Miguel de la Madrid Hurtado, who led Mexico from 1982 to 1988 during economic crisis and a devasting earthquake, died Sunday at age 77, President Felipe Calderon announced on his Twitter account.

A spokeswoman for Calderon's office speaking on condition of anonymity because she was not authorized to speak to the press confirmed Sunday to the Associated Press that the message was posted by Calderon.

Calderon said he is profoundly sorry for the death of ex-President De la Madrid.

The cause of death was not immediately announced, but the former president had been hospitalized for respiratory problems since late last year.

Several false rumors about De la Madrid's death surfaced in December, and Calderon even sent an incorrect tweet on his official Twitter account at that time offering condolences to the former president's family. He corrected that earlier false report minutes later.

During his presidency, De la Madrid pulled Mexico back from economic collapse but left it with a political crisis.

His term from 1982 to 1988 was a grim time for most Mexicans, a six-year hangover after spending binge by the previous government that was convinced soaring oil prices would never fall. When they did, the buying power of Mexican salaries was slashed in half as inflation chewed up paychecks.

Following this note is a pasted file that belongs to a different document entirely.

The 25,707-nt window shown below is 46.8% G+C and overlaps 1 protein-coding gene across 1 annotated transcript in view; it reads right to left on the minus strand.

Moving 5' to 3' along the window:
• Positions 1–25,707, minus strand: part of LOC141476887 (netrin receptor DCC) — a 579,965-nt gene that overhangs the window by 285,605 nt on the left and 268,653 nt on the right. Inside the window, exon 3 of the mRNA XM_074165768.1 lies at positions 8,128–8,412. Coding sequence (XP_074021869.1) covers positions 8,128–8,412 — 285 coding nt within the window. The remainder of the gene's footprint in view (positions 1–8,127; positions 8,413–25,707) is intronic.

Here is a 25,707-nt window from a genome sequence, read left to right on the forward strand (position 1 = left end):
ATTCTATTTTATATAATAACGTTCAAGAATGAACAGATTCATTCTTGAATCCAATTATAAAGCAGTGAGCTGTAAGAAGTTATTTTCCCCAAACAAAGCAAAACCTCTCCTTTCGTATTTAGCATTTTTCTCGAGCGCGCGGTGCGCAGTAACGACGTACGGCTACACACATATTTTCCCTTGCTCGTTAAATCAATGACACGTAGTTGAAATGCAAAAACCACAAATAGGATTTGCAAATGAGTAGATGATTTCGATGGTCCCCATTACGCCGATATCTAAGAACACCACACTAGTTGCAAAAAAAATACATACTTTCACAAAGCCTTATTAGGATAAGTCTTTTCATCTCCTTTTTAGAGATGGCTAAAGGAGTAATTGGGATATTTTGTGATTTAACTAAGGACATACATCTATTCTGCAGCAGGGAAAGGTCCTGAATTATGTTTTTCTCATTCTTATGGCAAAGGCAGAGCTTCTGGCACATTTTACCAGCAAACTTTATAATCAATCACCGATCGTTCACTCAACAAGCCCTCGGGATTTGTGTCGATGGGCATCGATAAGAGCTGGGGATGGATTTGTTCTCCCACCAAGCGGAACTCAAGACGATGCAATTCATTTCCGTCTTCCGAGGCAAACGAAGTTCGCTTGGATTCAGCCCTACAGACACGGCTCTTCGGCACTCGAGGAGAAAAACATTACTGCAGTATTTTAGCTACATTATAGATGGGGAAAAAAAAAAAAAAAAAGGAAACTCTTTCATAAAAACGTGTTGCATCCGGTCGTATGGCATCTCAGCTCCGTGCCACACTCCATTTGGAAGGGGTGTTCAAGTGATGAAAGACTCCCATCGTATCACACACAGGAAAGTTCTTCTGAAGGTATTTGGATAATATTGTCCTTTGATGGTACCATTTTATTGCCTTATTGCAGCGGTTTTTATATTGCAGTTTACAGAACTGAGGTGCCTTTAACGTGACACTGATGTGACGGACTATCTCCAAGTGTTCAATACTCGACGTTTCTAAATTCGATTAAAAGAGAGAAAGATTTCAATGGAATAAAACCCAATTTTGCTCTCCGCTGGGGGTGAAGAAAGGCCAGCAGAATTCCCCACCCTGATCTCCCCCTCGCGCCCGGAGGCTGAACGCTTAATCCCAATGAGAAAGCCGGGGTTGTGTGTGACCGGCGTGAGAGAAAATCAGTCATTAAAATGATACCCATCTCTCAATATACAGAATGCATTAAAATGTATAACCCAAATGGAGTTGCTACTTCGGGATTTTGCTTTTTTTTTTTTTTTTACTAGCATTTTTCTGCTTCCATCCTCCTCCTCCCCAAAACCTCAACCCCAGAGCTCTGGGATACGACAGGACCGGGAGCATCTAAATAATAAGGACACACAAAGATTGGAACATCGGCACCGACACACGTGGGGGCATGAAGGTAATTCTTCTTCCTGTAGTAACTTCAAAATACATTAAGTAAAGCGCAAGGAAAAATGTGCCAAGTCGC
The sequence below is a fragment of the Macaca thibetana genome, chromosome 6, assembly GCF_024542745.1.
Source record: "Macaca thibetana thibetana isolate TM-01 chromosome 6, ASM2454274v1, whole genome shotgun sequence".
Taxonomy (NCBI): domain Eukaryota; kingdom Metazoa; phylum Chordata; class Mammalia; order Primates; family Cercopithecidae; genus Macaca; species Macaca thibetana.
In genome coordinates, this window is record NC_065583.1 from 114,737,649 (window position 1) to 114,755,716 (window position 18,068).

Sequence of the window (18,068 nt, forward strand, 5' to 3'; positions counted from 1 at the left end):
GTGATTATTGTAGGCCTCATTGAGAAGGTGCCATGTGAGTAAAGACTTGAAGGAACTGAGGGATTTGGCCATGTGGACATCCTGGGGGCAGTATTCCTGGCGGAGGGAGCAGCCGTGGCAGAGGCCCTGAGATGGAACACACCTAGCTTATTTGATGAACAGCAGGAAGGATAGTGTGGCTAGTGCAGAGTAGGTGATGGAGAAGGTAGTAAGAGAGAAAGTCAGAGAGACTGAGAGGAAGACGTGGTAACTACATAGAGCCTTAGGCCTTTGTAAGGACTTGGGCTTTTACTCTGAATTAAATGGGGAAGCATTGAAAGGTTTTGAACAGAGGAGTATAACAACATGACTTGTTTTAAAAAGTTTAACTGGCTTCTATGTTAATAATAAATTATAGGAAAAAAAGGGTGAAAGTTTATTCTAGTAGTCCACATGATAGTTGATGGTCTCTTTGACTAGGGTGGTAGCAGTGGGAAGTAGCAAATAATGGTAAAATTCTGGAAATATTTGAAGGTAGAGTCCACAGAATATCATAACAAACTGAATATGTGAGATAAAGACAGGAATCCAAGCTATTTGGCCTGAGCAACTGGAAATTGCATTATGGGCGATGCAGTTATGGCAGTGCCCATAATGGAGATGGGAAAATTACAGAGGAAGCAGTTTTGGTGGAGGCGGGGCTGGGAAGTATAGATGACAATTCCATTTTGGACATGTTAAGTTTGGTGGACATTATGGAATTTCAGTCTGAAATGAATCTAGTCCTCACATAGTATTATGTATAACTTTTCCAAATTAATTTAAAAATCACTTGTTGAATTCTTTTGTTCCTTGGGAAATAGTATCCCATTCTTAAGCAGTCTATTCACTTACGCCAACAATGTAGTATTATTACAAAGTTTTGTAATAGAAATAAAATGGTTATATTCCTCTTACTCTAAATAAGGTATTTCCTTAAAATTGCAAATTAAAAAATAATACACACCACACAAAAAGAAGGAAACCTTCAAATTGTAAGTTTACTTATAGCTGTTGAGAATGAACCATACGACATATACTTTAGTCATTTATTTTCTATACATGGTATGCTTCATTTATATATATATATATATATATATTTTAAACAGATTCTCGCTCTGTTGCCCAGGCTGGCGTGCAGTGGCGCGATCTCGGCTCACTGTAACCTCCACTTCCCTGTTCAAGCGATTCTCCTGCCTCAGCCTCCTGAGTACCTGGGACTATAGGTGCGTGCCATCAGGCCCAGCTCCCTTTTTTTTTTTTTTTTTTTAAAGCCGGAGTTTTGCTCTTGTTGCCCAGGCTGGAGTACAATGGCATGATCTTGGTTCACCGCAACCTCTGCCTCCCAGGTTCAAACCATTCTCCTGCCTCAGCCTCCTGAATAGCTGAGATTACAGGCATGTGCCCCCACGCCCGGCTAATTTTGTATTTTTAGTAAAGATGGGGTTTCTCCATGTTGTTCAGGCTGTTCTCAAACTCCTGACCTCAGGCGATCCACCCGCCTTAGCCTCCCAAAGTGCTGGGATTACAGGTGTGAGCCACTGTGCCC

In 1985, a magnitude-8.1 earthquake killed an estimated 9,000 people and flattened parts of the capital. A fiery explosion at a government gas facility killed more than 500 people on the outskirts of Mexico City. The government's handling of the election to replace de la Madrid caused a political scandal that later helped topple the political system that dominated Mexico for most of the 20th century.

But the initial economic panic was so deep that many thought de la Madrid did well just by not making things worse.

As he put it just before leaving office, I took a country with great problems and leave it with problems.

De la Madrid also launched a historic free-market transformation of Mexico's economy. He sold off about 750 of the 1,155 companies the government had owned when he took office and signed international free-trade treaties that paved the way for the North American Free Trade Agreement and helped Mexico develop into a global industrial power, although one overwhelmingly dependent on the United States.